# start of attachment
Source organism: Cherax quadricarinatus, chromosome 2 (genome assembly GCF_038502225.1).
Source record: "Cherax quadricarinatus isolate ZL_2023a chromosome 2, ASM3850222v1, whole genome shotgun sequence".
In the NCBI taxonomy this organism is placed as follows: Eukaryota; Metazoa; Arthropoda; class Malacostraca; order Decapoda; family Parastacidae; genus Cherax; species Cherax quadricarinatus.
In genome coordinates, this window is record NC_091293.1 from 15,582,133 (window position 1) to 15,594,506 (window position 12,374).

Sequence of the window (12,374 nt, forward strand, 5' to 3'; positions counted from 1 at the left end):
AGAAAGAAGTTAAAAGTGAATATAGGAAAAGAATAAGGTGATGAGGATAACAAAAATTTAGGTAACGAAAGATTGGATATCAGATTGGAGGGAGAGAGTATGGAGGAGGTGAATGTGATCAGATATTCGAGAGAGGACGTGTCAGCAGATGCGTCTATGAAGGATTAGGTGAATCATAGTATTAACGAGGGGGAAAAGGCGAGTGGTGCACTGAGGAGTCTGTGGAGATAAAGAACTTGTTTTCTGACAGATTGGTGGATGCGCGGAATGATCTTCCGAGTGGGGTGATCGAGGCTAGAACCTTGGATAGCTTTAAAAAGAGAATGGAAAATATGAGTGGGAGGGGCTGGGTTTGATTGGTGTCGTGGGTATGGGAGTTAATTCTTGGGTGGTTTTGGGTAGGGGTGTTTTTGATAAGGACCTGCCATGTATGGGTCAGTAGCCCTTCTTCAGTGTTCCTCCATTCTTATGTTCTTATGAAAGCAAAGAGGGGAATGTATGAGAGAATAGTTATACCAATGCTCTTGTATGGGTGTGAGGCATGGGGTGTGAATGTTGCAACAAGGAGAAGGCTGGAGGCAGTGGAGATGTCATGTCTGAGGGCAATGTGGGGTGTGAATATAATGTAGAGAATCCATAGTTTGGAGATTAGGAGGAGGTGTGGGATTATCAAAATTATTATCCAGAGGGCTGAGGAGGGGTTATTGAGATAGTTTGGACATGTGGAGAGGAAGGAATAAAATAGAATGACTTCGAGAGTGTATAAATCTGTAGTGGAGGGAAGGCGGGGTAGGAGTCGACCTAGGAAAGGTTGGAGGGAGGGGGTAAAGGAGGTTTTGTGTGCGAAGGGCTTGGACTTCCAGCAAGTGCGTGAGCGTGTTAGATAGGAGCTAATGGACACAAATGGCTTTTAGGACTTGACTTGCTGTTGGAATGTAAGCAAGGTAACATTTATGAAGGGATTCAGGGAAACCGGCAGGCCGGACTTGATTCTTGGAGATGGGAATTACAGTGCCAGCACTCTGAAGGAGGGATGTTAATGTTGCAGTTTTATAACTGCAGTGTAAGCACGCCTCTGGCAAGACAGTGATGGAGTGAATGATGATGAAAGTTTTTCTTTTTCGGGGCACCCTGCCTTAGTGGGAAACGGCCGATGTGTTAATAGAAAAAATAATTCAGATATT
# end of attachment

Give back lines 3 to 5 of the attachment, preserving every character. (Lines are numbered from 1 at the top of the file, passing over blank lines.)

In the NCBI taxonomy this organism is placed as follows: Eukaryota; Metazoa; Arthropoda; class Malacostraca; order Decapoda; family Parastacidae; genus Cherax; species Cherax quadricarinatus.
In genome coordinates, this window is record NC_091293.1 from 15,582,133 (window position 1) to 15,594,506 (window position 12,374).

Sequence of the window (12,374 nt, forward strand, 5' to 3'; positions counted from 1 at the left end):